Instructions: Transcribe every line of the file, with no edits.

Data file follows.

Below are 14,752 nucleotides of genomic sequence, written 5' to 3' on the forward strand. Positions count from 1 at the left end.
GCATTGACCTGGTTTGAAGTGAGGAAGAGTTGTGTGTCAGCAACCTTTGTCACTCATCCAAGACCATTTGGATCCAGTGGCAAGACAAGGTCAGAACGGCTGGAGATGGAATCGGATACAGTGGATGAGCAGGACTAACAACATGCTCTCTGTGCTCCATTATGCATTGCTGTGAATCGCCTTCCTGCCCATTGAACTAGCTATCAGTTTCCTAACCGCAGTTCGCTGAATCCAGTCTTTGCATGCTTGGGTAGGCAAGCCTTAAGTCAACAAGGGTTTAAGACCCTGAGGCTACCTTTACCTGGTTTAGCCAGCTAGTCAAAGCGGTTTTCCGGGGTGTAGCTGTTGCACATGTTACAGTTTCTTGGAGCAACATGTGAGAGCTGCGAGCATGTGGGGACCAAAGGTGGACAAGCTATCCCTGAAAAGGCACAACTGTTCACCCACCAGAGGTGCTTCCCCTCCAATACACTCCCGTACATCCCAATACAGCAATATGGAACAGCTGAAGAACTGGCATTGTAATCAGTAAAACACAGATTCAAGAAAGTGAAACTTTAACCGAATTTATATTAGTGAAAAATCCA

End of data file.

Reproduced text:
Below are 14,752 nucleotides of genomic sequence, written 5' to 3' on the forward strand. Positions count from 1 at the left end.
GCATTGACCTGGTTTGAAGTGAGGAAGAGTTGTGTGTCAGCAACCTTTGTCACTCATCCAAGACCATTTGGATCCAGTGGCAAGACAAGGTCAGAACGGCTGGAGATGGAATCGGATACAGTGGATGAGCAGGACTAACAACATGCTCTCTGTGCTCCATTATGCATTGCTGTGAATCGCCTTCCTGCCCATTGAACTAGCTATCAGTTTCCTAACCGCAGTTCGCTGAATCCAGTCTTTGCATGCTTGGGTAGGCAAGCCTTAAGTCAACAAGGGTTTAAGACCCTGAGGCTACCTTTACCTGGTTTAGCCAGCTAGTCAAAGCGGTTTTCCGGGGTGTAGCTGTTGCACATGTTACAGTTTCTTGGAGCAACATGTGAGAGCTGCGAGCATGTGGGGACCAAAGGTGGACAAGCTATCCCTGAAAAGGCACAACTGTTCACCCACCAGAGGTGCTTCCCCTCCAATACACTCCCGTACATCCCAATACAGCAATATGGAACAGCTGAAGAACTGGCATTGTAATCAGTAAAACACAGATTCAAGAAAGTGAAACTTTAACCGAATTTATATTAGTGAAAAATCCA